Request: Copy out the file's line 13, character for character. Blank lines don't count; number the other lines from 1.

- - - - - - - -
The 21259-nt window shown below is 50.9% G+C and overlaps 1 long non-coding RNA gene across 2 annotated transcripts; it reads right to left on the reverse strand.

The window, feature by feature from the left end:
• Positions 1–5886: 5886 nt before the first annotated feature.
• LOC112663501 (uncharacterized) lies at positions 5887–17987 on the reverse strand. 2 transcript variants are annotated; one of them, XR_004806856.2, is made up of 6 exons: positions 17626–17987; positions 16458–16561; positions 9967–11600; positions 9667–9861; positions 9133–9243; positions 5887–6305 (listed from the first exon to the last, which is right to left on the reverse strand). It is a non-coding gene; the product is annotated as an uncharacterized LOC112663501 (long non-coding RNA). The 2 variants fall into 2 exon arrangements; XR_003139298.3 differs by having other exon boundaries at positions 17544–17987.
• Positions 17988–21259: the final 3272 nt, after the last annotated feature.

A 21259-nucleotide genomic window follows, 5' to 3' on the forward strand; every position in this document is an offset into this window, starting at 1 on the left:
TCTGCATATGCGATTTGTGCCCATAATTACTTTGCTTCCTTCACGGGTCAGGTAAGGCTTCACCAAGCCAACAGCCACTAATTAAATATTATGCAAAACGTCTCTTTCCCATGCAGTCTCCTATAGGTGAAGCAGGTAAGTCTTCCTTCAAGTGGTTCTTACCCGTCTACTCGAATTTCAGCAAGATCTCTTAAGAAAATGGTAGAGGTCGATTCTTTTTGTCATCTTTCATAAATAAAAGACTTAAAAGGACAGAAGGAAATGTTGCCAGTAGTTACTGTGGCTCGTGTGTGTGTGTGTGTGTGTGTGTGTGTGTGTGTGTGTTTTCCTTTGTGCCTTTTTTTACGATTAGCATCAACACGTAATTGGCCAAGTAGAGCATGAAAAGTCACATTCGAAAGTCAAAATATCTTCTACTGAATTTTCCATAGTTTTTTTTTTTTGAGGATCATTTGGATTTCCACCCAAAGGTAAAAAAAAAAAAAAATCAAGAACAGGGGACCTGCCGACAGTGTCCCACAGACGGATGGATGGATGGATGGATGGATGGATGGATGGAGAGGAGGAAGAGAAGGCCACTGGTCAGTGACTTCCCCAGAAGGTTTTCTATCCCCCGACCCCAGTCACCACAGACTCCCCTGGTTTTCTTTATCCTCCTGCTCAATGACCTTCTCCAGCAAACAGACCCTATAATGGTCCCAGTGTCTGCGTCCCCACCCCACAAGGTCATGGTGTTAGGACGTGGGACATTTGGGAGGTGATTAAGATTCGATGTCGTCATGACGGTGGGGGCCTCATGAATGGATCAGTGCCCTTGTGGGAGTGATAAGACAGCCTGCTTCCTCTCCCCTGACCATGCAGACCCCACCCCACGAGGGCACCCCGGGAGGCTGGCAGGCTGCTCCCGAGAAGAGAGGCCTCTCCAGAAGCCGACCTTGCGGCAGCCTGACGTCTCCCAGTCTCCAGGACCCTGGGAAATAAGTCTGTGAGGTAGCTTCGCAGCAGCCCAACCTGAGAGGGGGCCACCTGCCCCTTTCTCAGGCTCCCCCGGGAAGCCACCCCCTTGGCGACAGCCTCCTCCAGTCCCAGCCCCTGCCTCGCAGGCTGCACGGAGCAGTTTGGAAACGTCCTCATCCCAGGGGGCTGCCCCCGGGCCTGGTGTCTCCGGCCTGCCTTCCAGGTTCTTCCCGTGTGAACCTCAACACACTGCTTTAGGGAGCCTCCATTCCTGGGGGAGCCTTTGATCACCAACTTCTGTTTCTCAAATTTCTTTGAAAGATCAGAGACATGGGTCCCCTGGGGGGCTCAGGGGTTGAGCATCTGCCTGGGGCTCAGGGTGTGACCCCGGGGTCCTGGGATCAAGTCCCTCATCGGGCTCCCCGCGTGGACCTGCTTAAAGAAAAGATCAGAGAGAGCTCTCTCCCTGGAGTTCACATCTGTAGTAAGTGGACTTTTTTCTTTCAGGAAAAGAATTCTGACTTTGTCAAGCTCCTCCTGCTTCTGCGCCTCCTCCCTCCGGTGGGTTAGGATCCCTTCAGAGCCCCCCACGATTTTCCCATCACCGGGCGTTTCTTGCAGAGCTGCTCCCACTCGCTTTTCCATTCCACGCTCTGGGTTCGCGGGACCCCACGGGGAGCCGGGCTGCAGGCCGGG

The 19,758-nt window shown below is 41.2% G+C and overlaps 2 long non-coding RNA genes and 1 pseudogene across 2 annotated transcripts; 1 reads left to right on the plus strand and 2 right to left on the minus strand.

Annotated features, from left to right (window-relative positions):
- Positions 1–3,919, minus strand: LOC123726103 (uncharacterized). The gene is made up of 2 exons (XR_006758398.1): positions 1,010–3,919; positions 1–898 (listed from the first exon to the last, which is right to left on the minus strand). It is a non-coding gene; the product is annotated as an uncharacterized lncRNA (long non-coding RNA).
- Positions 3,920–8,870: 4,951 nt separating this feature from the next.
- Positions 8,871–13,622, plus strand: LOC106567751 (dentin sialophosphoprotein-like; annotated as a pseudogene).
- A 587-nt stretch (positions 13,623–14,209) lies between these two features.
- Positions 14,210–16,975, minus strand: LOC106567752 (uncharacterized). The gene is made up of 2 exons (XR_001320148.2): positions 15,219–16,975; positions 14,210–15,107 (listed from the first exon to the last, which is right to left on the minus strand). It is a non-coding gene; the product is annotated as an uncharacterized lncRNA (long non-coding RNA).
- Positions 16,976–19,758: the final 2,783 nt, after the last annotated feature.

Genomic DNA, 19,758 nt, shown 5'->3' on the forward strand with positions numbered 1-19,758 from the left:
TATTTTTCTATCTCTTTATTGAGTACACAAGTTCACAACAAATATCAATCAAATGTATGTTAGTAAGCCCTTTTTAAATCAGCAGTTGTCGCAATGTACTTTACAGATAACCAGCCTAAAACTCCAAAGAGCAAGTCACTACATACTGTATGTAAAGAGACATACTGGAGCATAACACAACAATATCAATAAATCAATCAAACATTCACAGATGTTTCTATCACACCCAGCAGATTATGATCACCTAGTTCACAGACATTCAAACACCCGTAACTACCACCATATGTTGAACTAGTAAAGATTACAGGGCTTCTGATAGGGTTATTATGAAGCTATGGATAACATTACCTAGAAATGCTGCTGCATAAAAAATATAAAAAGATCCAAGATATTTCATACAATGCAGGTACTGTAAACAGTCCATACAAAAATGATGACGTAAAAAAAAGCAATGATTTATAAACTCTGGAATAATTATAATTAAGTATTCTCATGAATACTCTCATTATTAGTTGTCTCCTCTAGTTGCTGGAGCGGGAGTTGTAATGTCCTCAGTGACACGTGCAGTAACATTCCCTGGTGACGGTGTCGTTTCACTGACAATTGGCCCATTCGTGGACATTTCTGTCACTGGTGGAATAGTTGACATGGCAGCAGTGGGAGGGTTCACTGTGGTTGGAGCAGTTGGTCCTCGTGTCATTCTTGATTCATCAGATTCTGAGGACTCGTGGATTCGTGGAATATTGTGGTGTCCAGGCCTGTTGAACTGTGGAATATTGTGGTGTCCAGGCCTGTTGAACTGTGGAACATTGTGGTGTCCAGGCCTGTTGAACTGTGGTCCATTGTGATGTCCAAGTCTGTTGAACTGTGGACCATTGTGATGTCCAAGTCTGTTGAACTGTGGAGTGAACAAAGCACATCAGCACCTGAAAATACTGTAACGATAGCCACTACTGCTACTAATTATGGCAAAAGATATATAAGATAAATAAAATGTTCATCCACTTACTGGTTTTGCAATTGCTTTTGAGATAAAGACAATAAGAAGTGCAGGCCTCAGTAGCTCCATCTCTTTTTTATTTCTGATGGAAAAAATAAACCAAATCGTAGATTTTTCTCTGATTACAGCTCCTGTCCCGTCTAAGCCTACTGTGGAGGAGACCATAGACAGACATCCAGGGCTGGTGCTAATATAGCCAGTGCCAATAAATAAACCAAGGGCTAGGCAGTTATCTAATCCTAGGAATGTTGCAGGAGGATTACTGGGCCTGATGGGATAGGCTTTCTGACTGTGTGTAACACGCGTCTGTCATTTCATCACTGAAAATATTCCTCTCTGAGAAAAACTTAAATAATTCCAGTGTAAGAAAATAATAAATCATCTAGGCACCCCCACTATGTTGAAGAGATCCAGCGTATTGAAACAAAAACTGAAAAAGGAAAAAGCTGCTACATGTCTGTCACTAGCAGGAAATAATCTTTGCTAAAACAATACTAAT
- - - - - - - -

- A 587-nt stretch (positions 13,623–14,209) lies between these two features.